SDGs also Impacted by COVID

One-third of the way to achieving sustainable development goals by 2030, all indicators are flashing red

Sustainable Development, High-level Political Forum on Sustainable Development, Covid19 Impact

Dianova calls on Member States for political will, leadership and a renewed commitment to multilateralism, international solidarity and the SDGs –  Photo Sutherstock license cc

By María Victoria Espada – In 2015, Member States of the United Nations adopted the 2030 Agenda for Sustainable Development. The 2030 Agenda is a 15-year plan of action with specific Sustainable Development Goals (SDG) to improve life for everyone on a worldwide level and also to protect the planet. However, one third of the way through these objectives set out in the SDGs for 2030, all signs indicate that they will be difficult to achieve. What’s more, the COVID-19 pandemic has not only dramatically halted the worldwide implementation of these SDGs but has also undone decades worth of progress in some countries.

This disheartening outlook is outlined in the 2020 Sustainable Development Goals Report presented remotely on 7 July at the High-level Political Forum on Sustainable Development (HLPF) in which Dianova International took part. Although the report produced by the United Nations presents an overview of the pre-pandemic progress of the SDG objectives, it also assesses some of COVID-19’s devastating effects on these specific goals.

On the one hand, improvements had been observed in certain areas, including maternal and child health, education enrolment rates for children and young people, access to safely managed drinking water and electricity, the fight against many communicable diseases and the representation of women in leadership roles, amongst others. On the other hand, the number of people suffering from food insecurity increased, climate change continued to progress at a higher than expected rate, levels of production and consumption were unsustainable and dramatic levels of inequality in all regions remain unresolved.

However, in a matter of months, the economic, health and social crises caused by the COVID-19 pandemic has further obstructed progress in implementing the SDGs. The report’s initial forecast indicates that approximately 71 million people will fall back into severe poverty in 2020, which will be the first increase in global poverty since 1998. It is also estimated that income for half of the world’s global work force (1600 million workers) fell by 60% during the first month of the pandemic. Likewise, 90% of students across the world (1570 million) have also been affected by the closure of schools, leading to more than 370 million children not receiving the school meals on which they depend.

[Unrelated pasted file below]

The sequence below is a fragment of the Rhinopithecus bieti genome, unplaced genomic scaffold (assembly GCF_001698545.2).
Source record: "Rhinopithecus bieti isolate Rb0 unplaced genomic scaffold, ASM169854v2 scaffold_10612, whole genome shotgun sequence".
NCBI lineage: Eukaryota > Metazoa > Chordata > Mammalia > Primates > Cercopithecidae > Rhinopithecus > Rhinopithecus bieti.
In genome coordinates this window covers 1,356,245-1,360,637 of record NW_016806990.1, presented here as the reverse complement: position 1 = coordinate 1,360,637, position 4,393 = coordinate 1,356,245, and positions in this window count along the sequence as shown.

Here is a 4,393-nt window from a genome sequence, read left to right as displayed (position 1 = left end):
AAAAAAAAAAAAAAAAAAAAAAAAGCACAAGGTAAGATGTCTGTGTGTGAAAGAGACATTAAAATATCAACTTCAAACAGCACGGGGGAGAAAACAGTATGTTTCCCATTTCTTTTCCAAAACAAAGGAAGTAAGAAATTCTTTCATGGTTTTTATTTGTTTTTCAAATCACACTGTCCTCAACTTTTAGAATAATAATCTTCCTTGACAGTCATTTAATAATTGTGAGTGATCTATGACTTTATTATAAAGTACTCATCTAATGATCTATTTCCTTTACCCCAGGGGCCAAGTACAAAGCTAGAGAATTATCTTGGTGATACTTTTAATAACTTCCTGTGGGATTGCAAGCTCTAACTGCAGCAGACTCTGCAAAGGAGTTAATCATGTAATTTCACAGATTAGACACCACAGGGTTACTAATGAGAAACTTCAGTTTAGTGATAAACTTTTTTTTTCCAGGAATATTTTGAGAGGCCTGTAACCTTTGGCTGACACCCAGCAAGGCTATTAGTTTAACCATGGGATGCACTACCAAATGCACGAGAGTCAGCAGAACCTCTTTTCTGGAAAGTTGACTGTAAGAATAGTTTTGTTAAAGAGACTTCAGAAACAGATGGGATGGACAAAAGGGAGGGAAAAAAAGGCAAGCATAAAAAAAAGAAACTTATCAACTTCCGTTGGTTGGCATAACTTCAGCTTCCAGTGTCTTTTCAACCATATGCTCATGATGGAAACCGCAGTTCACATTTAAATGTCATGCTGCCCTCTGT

As also noted in the 2020 Sustainable Development Report, published by the SDSN as part of the HLPF, the only positive note in this dismal future is the reduced environmental impact resulting from reduced economic activity. A key goal will, therefore, be to restore economic activity without following old patterns of environmental degradation. From this report, It also appears that although the world had progressed collectively in the SDGs, Eastern and Southern Asian countries in particular had progressed the most by comparison. Coincidentally, it is the countries in this region that have responded to the COVID-19 outbreak more effectively than other parts of the world.

However, this has not been done equally: the crisis has exposed pre-existing inequalities and injustices and has exacerbated these disparities even further. Both reports reveal how the most affected people will be those who are most vulnerable, including those employed in the informal economy, older people, children, persons with disabilities, indigenous people, migrants and refugees. From an increase in domestic violence to the additional burdens of unpaid care work, women are also suffering as a result of the pandemic.

Although the COVID-19 pandemic is affecting the implementation of SDGs, it is these very principles that inspired the 2030 Agenda and could drive a sound and lasting post-crisis recovery. Inclusion, equality and sustainability should be the foundation for economic recovery and world growth in order to leave no-one behind.